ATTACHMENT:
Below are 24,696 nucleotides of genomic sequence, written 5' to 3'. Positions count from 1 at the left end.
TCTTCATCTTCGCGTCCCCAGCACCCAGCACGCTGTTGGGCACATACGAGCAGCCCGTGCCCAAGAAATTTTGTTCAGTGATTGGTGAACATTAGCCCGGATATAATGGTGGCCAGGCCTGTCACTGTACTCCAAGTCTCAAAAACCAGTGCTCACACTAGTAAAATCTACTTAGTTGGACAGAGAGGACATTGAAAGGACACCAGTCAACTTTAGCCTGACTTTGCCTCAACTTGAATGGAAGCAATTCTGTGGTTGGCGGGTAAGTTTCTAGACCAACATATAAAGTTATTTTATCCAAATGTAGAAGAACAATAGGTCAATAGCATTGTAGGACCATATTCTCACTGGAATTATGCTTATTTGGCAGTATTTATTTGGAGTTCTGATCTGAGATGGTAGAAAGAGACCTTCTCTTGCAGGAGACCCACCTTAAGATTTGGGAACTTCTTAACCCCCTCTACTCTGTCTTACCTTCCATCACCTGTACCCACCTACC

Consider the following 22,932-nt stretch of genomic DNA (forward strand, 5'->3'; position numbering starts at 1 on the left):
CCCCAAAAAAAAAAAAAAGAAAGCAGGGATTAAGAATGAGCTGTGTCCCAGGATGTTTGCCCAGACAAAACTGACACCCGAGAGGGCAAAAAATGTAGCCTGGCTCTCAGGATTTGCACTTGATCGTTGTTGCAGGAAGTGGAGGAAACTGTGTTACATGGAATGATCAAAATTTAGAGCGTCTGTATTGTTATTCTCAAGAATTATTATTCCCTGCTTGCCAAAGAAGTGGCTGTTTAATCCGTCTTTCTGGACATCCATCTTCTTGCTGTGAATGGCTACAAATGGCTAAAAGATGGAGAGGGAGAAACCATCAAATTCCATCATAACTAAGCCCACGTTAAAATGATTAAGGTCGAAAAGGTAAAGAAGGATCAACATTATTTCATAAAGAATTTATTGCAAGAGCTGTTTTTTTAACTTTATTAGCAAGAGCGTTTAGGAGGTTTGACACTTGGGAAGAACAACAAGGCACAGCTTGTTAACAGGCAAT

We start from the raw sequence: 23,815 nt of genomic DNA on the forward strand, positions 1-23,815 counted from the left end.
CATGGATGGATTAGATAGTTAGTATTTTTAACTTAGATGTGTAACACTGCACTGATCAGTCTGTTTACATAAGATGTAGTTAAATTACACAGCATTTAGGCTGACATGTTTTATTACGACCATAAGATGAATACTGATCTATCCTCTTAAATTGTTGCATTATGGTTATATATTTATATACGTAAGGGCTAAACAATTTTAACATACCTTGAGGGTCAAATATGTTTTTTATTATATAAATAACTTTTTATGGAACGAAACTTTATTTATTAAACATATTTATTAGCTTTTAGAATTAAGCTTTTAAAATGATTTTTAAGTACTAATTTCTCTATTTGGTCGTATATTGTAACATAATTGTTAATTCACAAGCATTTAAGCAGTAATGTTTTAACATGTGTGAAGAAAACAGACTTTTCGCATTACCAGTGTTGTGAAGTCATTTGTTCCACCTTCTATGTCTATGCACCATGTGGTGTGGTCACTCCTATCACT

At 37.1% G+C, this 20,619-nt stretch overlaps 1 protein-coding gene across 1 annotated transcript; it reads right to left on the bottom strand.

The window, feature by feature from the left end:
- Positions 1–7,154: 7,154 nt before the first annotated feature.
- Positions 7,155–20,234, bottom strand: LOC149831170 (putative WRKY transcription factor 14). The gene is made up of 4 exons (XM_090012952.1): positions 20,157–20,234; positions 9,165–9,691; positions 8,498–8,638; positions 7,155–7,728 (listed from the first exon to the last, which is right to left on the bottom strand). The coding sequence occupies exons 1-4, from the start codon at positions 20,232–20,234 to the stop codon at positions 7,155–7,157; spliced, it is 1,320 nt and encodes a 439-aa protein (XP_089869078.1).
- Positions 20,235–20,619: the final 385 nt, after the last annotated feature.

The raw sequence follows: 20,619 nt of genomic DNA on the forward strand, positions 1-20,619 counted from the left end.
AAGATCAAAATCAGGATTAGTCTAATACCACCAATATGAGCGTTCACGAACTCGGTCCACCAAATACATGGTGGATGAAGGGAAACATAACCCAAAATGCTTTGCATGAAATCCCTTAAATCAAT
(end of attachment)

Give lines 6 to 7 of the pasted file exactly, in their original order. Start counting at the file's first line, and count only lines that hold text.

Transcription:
CATGGATGGATTAGATAGTTAGTATTTTTAACTTAGATGTGTAACACTGCACTGATCAGTCTGTTTACATAAGATGTAGTTAAATTACACAGCATTTAGGCTGACATGTTTTATTACGACCATAAGATGAATACTGATCTATCCTCTTAAATTGTTGCATTATGGTTATATATTTATATACGTAAGGGCTAAACAATTTTAACATACCTTGAGGGTCAAATATGTTTTTTATTATATAAATAACTTTTTATGGAACGAAACTTTATTTATTAAACATATTTATTAGCTTTTAGAATTAAGCTTTTAAAATGATTTTTAAGTACTAATTTCTCTATTTGGTCGTATATTGTAACATAATTGTTAATTCACAAGCATTTAAGCAGTAATGTTTTAACATGTGTGAAGAAAACAGACTTTTCGCATTACCAGTGTTGTGAAGTCATTTGTTCCACCTTCTATGTCTATGCACCATGTGGTGTGGTCACTCCTATCACT

At 37.1% G+C, this 20,619-nt stretch overlaps 1 protein-coding gene across 1 annotated transcript; it reads right to left on the bottom strand.